||This article may contain improper references to self-published sources. (November 2013)|
|First issue||July 2002|
|Final issue||2010 (print)|
Paste is a monthly music and entertainment digital magazine published in the United States by Wolfgang's Vault. Its tagline is "Signs of Life in Music, Film and Culture." It ran as a print publication from 2002 to 2010 before converting to online-only.
The magazine, headquartered in Avondale Estates, Georgia, was founded as a quarterly in July 2002 by Josh Jackson, Nick Purdy, and Tim Porter. It later switched to a bimonthly format. In 2005, Paste fulfilled remaining subscriptions for the competing magazine Tracks, which had ceased publishing its print edition. Paste became a monthly with its August 2006 issue.
In October 2007, the magazine tried the "Radiohead" experiment, offering new and current subscribers the ability to pay what they wanted for a one-year subscription to Paste. The subscriber base increased by 28,000, but Paste president Tim Regan-Porter noted the model was not sustainable; he hoped the new subscribers would renew the following year at the current rates, and the increase in web traffic would attract additional subscribers and advertisers.
Amidst an economic downturn, Paste began to suffer from lagging ad revenue, as did other magazine publishers in 2008 and 2009. On May 14, 2009, Paste editors announced a plan to save the magazine, by pleading to its readers, musicians and celebrities for contributions. Cost-cutting by the magazine did not stem the losses. The main crux cited for the financial troubles is the lack of advertiser spending.
On August 31, 2010, Paste suspended the print magazine, but continues publication as the online PasteMagazine.com.
On May 28, 2011, Paste announced it was bringing back its weekly subscription services in a digital layout. The digital magazine now covers music, movies, TV, comedy, books, video games, design, tech, food and drink. Each issue also includes a digital version of the Paste Sampler with seven new songs each week.
Although Paste's focus was music, covering a variety of genres with an emphasis on adult album alternative, Americana and indie rock, the magazine also covered independent film and books. Each issue originally included a CD music sampler but was dropped in favor of digital downloading as a Going-Green initiative. Featured artists included Ryan Adams, Blackalicious, Paul McCartney, Regina Spektor, The Whigs, Fiona Apple, The Decemberists, Mark Heard, Woven Hand, Milton and the Devils Party, Liam Finn, The Trolleyvox, and Thom Yorke. Many of these artists also contributed to the Campaign to Save Paste.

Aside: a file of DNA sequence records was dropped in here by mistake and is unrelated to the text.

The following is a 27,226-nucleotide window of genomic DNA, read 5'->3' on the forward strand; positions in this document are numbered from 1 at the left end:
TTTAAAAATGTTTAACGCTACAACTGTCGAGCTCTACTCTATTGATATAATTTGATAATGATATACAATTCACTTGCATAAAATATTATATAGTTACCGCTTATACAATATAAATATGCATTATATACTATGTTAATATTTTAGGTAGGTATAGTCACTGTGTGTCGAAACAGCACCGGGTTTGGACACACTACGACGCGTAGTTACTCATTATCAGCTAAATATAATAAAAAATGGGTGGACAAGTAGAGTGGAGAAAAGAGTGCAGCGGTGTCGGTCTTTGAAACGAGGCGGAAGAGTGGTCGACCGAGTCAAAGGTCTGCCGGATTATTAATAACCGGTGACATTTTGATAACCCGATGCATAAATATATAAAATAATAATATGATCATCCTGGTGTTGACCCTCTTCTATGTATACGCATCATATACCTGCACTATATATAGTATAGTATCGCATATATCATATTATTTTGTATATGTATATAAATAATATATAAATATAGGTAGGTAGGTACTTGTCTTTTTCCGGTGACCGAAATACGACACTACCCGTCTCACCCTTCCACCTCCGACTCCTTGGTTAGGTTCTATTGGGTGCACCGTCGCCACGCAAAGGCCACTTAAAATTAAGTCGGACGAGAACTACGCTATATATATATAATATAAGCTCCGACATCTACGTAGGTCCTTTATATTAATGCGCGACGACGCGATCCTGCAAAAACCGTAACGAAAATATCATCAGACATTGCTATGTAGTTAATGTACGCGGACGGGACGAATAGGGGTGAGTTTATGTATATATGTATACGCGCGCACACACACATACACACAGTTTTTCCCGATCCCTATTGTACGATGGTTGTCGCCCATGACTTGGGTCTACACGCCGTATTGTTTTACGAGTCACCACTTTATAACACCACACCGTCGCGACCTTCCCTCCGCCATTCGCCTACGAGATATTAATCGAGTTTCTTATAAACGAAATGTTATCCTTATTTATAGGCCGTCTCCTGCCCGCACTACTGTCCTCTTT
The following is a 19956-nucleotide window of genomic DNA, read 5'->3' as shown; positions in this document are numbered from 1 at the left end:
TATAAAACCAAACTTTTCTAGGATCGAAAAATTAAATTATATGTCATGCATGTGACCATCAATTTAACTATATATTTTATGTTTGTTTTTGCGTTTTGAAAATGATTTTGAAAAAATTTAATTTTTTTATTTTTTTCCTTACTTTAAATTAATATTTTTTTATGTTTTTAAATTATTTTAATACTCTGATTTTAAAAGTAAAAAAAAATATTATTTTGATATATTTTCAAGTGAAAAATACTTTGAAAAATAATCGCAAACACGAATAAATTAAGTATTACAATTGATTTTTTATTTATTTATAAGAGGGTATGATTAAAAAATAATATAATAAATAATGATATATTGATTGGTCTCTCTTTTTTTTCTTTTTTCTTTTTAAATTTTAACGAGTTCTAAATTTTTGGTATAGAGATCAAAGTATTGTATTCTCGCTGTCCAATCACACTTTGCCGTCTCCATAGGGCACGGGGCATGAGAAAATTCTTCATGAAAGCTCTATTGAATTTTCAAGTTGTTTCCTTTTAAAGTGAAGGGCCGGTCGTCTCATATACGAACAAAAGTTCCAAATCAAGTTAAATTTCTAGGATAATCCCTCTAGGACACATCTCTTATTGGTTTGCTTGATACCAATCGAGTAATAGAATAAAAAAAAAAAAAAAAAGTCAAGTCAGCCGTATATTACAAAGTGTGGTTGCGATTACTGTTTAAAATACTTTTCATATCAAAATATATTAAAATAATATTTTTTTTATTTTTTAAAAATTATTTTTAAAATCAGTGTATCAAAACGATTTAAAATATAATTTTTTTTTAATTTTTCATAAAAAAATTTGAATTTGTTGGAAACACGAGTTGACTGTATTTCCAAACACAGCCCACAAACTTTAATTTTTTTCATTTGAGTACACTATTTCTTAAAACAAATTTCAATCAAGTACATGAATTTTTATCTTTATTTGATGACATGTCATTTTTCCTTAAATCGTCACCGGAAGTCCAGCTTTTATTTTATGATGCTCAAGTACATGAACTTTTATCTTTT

In 2005, Paste was listed at #21 on the Chicago Tribune's list of "50 Best Magazines"; it appeared on the list again in 2007. Paste was also named "Magazine of the Year" by the PLUG Independent Music Awards in 2006, 2007 and 2008. In 2008, 2009 and 2010, Paste was nominated for a National Magazine Award in the category of General Excellence, and in 2010, associate editor Rachael Maddux' writings were nominated for Best Reviews.
- "Signs of Life in Music, Film and Culture". Paste (magazine). Retrieved May 17, 2009.
- "Paste Secures Weekly Spot on CNN Headline News". Paste (magazine). August 26, 2004. Retrieved November 7, 2013.
- "Following Radiohead, Paste to Let Subscribers Name Their Own Price". FolioMag. Retrieved May 17, 2009.
- "Paste President: Radiohead Experiment 'A Huge Success'". FolioMag. Retrieved May 17, 2009.
- "A Letter to Paste Contributors - Gawker.com". Gawker.com. 2009-05-13. Retrieved 2009-05-17.
- "Paste Launches Campaign to Save its Magazine". FolioMag. Retrieved May 17, 2009.
- "The Campaign to Save Paste". PasteMagazine. Retrieved May 17, 2009.
- Jackson, Josh (October 26, 2009). "New Paste TV Show Debuts Tonight!". Paste. Retrieved November 7, 2013.
- Jackson, Josh (2010-09-01). "Paste Magazine Suspends Print Publication". Paste (magazine). Retrieved 2013-11-07.
- "Artists Contributing to The Campaign to Save Paste". PasteMagazine. Retrieved May 17, 2009.
- "50 Best Magazines". Chicago Tribune. June 17, 2004. Retrieved May 17, 2009.